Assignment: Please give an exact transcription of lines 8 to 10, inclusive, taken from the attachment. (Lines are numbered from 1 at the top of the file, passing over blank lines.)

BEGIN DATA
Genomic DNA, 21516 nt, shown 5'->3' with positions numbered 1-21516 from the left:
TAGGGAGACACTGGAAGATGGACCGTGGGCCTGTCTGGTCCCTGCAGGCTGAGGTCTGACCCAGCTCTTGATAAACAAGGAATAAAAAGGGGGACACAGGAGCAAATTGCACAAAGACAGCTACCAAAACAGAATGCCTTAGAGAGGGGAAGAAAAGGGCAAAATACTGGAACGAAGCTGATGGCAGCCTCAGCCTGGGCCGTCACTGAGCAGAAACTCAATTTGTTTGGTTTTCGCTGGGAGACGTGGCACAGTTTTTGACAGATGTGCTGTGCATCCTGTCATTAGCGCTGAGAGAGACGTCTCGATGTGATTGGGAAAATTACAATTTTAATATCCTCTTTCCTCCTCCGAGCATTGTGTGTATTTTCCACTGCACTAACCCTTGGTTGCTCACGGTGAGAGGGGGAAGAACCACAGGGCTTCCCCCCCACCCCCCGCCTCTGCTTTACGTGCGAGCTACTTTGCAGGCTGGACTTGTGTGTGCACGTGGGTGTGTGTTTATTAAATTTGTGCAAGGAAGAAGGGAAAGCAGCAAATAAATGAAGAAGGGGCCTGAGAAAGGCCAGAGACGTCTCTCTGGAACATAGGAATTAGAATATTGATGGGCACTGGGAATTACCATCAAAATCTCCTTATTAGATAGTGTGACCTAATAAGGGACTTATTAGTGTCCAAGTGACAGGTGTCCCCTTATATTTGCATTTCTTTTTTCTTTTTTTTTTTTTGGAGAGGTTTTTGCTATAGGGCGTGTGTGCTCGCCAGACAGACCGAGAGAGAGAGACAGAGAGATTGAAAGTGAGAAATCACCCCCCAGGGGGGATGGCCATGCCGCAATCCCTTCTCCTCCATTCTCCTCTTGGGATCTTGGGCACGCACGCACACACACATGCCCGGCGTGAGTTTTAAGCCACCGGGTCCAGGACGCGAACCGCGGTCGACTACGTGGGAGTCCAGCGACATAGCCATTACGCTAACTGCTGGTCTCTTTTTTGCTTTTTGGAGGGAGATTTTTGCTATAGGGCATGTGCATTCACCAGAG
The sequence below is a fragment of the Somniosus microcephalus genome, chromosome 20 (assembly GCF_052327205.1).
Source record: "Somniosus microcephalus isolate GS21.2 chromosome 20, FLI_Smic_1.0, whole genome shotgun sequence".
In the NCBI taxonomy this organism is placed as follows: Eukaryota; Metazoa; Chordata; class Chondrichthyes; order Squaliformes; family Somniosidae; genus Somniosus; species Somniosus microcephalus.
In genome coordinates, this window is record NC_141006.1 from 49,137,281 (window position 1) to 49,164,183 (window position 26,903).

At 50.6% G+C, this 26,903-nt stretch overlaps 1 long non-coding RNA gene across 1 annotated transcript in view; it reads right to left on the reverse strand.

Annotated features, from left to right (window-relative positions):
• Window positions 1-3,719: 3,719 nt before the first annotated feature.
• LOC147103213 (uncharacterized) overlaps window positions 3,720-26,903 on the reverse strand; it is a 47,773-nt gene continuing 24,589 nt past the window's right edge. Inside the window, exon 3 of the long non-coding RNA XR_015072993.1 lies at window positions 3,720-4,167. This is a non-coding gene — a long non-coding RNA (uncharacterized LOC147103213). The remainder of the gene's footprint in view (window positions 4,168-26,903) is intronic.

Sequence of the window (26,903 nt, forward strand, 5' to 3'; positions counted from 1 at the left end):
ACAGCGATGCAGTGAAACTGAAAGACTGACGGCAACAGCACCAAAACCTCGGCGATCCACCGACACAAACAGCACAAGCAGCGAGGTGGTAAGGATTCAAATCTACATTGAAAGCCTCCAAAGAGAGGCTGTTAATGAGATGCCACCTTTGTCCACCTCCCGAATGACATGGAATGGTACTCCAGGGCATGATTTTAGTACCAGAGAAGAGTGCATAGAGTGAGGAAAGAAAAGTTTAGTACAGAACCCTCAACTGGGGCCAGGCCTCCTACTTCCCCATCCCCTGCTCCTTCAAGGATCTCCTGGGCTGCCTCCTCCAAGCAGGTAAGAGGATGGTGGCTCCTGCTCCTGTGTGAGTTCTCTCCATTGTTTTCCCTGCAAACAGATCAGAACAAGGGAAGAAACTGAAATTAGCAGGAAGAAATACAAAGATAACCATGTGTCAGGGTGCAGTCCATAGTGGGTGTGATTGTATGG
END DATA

Annotated features, from left to right (window-relative positions):
• Window positions 1-3,719: 3,719 nt before the first annotated feature.
• LOC147103213 (uncharacterized) overlaps window positions 3,720-26,903 on the reverse strand; it is a 47,773-nt gene continuing 24,589 nt past the window's right edge. Inside the window, exon 3 of the long non-coding RNA XR_015072993.1 lies at window positions 3,720-4,167. This is a non-coding gene — a long non-coding RNA (uncharacterized LOC147103213). The remainder of the gene's footprint in view (window positions 4,168-26,903) is intronic.